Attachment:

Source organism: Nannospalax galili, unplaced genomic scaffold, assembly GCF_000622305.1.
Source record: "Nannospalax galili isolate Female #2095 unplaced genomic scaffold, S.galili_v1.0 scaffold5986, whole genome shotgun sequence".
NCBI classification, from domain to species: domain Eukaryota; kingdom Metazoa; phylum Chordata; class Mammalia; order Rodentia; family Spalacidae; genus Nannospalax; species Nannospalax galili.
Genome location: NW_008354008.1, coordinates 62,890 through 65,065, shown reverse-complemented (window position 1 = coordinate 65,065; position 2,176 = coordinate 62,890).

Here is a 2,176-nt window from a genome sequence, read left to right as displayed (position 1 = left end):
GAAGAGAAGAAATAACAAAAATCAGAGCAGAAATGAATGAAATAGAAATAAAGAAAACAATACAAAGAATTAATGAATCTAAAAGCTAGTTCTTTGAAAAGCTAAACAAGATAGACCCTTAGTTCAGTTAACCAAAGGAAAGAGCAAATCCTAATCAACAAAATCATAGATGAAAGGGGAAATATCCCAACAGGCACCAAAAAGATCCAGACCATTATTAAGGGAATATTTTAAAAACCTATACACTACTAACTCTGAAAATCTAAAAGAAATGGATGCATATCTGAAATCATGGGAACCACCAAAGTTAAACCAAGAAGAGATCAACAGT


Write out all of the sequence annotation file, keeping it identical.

Source organism: Nannospalax galili, unplaced genomic scaffold, assembly GCF_000622305.1.
Source record: "Nannospalax galili isolate Female #2095 unplaced genomic scaffold, S.galili_v1.0 scaffold5986, whole genome shotgun sequence".
NCBI classification, from domain to species: domain Eukaryota; kingdom Metazoa; phylum Chordata; class Mammalia; order Rodentia; family Spalacidae; genus Nannospalax; species Nannospalax galili.
Genome location: NW_008354008.1, coordinates 62,890 through 65,065, shown reverse-complemented (window position 1 = coordinate 65,065; position 2,176 = coordinate 62,890).

Here is a 2,176-nt window from a genome sequence, read left to right as displayed (position 1 = left end):
GAAGAGAAGAAATAACAAAAATCAGAGCAGAAATGAATGAAATAGAAATAAAGAAAACAATACAAAGAATTAATGAATCTAAAAGCTAGTTCTTTGAAAAGCTAAACAAGATAGACCCTTAGTTCAGTTAACCAAAGGAAAGAGCAAATCCTAATCAACAAAATCATAGATGAAAGGGGAAATATCCCAACAGGCACCAAAAAGATCCAGACCATTATTAAGGGAATATTTTAAAAACCTATACACTACTAACTCTGAAAATCTAAAAGAAATGGATGCATATCTGAAATCATGGGAACCACCAAAGTTAAACCAAGAAGAGATCAACAGT